In addition, the mission has encouraged the Pinai people from across the Yuat River to build cane bridges. The missionary children have been encouraged to live among the Hagahai to receive schooling in Melanesian Pidgin and religion. The Pinai have been in greater contact with highland peoples for a longer time than the Hagahai and have adopted practices such as the bride price and demands for compensation after every death. Because the Pinai and Hagahai are traditional enemies, this newly enforced close contact has created numerous conflicts, including a fight in 1986 during which the Pinai raided and destroyed the houses and gardens of Hagahai families living near the mission base. Any verbal insult directed toward a Pinai or the death of a Pinai who has even briefly visited the Hagahai evokes a threatening demand for compensation. Because the Hagahai have no source of cash and raise few pigs, they find it nearly impossible to answer these demands. Unfortunately, the missionaries, who are members of Western Highlands societies, do not recognize the problem they have created, but view demands for compensation as a normal aspect of social life. The Hagahai, who never developed these practices, now feel very threatened by the more acculturated, dominant Pinai and have tried to convince the missionaries to send them back across the river.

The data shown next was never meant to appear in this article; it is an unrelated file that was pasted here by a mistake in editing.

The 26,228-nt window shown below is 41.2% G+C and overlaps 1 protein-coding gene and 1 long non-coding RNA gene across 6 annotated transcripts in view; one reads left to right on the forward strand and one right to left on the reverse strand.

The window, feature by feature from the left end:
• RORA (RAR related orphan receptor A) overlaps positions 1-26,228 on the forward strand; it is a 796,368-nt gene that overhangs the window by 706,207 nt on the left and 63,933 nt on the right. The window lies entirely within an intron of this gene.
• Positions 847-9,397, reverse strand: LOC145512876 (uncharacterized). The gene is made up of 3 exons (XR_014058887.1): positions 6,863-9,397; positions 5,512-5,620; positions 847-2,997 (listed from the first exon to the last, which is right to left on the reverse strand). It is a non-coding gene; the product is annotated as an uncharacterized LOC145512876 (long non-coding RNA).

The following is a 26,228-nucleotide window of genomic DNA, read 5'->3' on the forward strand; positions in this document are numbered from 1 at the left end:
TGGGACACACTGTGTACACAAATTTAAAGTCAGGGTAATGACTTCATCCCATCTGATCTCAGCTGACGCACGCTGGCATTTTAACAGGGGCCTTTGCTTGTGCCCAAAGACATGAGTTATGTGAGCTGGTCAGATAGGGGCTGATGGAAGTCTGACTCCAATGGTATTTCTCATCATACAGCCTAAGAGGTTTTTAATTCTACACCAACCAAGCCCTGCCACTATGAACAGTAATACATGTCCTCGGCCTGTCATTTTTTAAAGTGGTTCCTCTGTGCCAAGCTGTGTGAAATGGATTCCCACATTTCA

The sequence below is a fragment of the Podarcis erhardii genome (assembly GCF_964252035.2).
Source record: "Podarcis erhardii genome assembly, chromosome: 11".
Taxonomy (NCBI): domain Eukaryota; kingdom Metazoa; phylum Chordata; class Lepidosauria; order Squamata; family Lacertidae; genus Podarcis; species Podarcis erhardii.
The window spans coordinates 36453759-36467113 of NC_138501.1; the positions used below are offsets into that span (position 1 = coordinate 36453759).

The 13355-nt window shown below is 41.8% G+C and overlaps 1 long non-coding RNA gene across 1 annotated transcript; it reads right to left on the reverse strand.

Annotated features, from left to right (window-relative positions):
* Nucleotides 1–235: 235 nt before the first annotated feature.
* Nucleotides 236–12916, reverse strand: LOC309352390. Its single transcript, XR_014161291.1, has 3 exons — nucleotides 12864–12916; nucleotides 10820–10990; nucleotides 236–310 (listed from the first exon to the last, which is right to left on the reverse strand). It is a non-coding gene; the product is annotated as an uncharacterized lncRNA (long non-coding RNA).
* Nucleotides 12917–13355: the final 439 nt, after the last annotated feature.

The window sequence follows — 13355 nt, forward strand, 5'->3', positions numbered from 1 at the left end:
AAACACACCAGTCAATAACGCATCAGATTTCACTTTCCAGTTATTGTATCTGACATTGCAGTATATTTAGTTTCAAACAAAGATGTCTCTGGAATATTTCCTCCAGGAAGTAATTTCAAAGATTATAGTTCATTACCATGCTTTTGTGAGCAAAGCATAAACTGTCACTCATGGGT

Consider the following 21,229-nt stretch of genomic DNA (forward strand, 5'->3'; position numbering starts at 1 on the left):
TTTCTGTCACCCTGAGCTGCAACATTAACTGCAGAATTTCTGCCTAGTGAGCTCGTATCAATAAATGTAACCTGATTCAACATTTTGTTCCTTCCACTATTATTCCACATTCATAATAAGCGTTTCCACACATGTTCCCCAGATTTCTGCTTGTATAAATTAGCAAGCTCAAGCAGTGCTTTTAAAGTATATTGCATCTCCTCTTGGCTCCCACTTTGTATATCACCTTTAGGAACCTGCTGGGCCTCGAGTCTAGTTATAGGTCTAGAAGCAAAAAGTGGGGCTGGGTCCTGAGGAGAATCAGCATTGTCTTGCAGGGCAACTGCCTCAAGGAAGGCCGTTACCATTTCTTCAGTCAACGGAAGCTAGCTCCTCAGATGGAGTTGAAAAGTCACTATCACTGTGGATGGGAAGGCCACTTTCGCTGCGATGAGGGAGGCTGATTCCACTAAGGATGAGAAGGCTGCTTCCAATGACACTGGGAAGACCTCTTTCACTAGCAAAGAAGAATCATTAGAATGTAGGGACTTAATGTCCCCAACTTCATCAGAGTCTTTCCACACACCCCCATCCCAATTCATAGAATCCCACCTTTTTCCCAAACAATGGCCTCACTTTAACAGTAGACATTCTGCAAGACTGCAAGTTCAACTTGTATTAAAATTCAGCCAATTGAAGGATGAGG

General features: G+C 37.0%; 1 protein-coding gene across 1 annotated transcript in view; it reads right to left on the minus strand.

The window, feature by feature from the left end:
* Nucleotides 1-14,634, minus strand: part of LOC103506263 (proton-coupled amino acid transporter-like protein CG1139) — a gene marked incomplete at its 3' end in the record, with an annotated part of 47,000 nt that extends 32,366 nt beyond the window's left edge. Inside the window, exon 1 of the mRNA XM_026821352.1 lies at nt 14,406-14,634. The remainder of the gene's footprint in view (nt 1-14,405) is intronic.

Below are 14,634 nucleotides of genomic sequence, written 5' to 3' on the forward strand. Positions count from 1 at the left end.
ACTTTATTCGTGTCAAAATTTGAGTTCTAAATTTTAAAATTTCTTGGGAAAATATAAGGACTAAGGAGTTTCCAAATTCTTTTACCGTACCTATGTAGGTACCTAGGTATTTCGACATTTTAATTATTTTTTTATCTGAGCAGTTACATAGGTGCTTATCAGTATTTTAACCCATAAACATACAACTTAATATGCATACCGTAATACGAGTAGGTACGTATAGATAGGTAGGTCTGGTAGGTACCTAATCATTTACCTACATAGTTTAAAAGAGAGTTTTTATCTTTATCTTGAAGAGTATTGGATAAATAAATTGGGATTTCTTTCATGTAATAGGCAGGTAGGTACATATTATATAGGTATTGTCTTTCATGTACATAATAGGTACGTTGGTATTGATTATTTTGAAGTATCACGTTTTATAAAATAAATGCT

My own field work among the Hagahai, so far totaling about nine months, may also have had an impact on them. Because infected team members are never allowed to enter the area and only disposable needles are used, we hope that we have not introduced new diseases. However, we have met requests from the Hagahai for matches, salt, soap and occasionally clothes or food, in exchange for pelts, bows and arrows, stone axes and bush foods. We have also given them hooks and line for fishing an, for major informants, bush knives. Naturally, they want more - our flashlights, cooking pots, kerosene lamps and, more recently, cash. This places us in the dangerous position of becoming traders to the Hagahai, a role we must necessarily keep very limited without appearing ungenerous. Luckily, as long as the only feasible way to enter the area is by helicopter, space limitations offer a reasonable explanation for not bringing in more trade goods. Flow in trade will probably increase when the missionaries succeed in their plans to build an airstrip (which is halfway completed).